Game brains Kim, Song and Park doing battle once again
The year-end has traditionally been the peak period for sales as winter vacation brings in more users, and the company that does well during that time usually maintains good performance into the new year.
The local game market has recently suffered stagnation. Operating profits of the three major companies - Nexon, Netmarble and NCSoft - declined by 19 to 46.6 percent in the second quarter on year. However, expectations are running high that the new releases will be able to breathe in fresh life into the market.
According to industry sources, NCSoft’s much-anticipated Lineage 2M has a commanding lead.
“Tech-wise, there is no game that can match Lineage 2M,” said NCSoft CEO and COO Kim Taek-jin. The game’s release is expected in November at the earliest, but it has already attracted 7 million pre-orders.
There is a challenger.
In October, Song Jae-kyung, CEO of XL Games introduced a game called Legendary Moonlight Sculptor, currently being hosted by Kakao Games, a game-developing and publishing subsidiary of internet company Kakao.
Based on the fantasy novel with the same title, it is a massively multiplayer online role-playing game (Mmorpg). Users can engage in various activities, such as hunting, collecting and cooking, inside the game, which is based on the fictional world of the novel. The game is currently ranked third on Google Play’s app store by sales in the game category.
The top place is taken by NCSoft’s Lineage M.
Park Yong-hyun, CEO of Nexon affiliate Nat Games, is another contender. V4, the new title from the game developing company, is expected to be released on Nov. 7. It will be hosted by Nexon Korea. The game drew concerns over its “competitiveness compared to other games,” but it’s getting the spotlight because of interesting features: large-scale battles between users and the “command mode,” where a guild leader can give orders to each user. Already, 240,000 members have joined V4’s official online fan club.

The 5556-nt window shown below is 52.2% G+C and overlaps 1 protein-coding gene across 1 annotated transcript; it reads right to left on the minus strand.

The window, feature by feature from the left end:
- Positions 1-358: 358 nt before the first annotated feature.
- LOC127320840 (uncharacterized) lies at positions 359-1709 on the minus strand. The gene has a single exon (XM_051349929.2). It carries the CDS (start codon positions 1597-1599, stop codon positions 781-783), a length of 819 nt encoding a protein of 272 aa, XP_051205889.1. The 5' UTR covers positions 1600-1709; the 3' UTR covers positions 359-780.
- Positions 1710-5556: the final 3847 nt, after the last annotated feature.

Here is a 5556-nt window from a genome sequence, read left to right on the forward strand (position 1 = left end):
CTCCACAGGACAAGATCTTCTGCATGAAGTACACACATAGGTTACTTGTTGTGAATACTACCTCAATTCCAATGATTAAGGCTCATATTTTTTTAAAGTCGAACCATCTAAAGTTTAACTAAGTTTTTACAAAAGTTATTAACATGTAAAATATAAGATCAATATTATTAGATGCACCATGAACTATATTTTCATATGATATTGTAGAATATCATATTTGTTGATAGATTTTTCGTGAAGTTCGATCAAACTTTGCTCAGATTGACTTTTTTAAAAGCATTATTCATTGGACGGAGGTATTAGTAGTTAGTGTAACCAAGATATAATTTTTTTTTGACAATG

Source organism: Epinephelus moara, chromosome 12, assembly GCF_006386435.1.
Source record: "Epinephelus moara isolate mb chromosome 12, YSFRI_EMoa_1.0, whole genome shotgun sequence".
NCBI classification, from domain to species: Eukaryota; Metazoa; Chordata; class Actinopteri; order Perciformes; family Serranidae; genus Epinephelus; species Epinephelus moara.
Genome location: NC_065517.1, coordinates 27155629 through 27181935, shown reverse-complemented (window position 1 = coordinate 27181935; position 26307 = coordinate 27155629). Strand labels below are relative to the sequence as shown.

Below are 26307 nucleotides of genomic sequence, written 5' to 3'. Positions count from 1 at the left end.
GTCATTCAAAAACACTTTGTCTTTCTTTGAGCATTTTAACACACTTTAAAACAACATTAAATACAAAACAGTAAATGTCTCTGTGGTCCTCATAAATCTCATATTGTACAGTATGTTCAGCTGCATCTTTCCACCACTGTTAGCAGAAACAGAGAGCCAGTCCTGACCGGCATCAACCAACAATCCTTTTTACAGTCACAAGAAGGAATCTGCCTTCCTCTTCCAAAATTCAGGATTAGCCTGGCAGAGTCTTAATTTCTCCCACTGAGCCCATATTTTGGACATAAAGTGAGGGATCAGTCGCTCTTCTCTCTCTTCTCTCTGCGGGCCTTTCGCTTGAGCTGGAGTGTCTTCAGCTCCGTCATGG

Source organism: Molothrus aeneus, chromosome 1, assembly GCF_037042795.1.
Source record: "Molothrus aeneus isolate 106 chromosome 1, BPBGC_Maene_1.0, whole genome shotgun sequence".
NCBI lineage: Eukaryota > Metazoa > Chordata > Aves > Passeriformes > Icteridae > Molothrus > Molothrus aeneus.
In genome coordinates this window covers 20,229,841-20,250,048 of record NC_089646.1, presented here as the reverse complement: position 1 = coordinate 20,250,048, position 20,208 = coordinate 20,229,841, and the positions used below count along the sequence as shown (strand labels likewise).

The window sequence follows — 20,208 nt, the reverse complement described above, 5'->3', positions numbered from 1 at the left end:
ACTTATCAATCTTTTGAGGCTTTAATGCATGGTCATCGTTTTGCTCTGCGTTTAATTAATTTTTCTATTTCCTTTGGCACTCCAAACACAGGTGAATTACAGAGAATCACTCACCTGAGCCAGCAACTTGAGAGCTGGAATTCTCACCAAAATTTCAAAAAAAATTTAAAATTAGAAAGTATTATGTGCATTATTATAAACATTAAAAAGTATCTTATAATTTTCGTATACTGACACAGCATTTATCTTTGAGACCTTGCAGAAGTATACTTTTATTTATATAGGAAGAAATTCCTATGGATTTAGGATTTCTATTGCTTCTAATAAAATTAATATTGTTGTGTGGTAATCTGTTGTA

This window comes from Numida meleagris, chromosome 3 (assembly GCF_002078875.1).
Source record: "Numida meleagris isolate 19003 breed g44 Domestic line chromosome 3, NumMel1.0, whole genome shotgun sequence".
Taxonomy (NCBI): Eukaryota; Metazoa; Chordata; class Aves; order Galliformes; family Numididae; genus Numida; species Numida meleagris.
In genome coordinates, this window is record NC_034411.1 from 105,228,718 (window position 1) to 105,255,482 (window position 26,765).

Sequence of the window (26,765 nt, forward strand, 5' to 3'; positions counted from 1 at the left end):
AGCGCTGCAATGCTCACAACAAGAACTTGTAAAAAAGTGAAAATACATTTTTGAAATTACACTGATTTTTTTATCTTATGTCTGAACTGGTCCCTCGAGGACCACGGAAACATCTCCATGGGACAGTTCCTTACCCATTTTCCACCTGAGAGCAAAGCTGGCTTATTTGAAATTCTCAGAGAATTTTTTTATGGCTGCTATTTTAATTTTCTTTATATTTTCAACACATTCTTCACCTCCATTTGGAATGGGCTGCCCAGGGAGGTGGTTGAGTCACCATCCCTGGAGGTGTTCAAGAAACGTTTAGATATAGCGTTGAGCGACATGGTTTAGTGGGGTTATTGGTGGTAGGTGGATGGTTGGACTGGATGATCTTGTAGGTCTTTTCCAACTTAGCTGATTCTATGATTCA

The three leaders of the Korean game industry have a rather complex history. At one time, they all worked for NCSoft. Song Jae-kyung was called the “father of Lineage.” Later, Song co-founded Nexon with Kim Jung-ju, his colleague from Seoul National University and the current CEO of NXC.
The marriage fell apart.
While developing a game called “The Kingdom of the Winds,” the two brilliant minds collided with different ideas, which drove Song to quit Nexon and move to NCSoft to lead the development of Lineage.
This didn’t work out. Song had disagreements with NCSoft CEO Kim Taek-jin, and he called it quits, liquidating 0.73 percent of NCSoft shares he owned and starting his own company.
Song did recover relationships with Kim Jung-ju and Kim Taek-jin. Recently, he was also seen having tea with Kim Taek-jin in Pangyo, Gyeonggi.
Nat Games CEO Park Yong-hyun, who was the head producer of “Lineage 2,” also had a conflict with Kim Taek-jin while developing “Lineage 3,” and he left the company in March 2007.
Though NCSoft gave him credit for improving game graphics of Lineage 2, Park was entangled in a legal battle with the company for allegedly leaking trade secrets of “Lineage 3” during his transfer to Bluehole (currently Krafton).
Bitterness still lingers on both sides. Park’s new mobile game “Heroes of Incredible Tales” was a success, and he later partnered with Nexon.
“It’s welcoming news that new games are being released one after another at a time when the game market is having difficult times,” said an industry source.
“But it’s quite intriguing that Song and Park, both of whom had a history with NCSoft CEO Kim Taek-jin, actually maintain a friendship with NXC CEO Kim Jung-ju, a rival of Kim Taek-jin. Though Song and Park are friends with Kim Jung-ju, they are competing with each other with their new Mmorpg titles.”
BY LEE SOO-KI [email@example.com ]
More in Industry
Big business recoils at new legal legislation
Hyundai Mobis has developed a hydrogen-powered forklift
Asiana adapts passenger plane to carry more cargo
Eastar Jet CEO threatens to sue pilot union for libel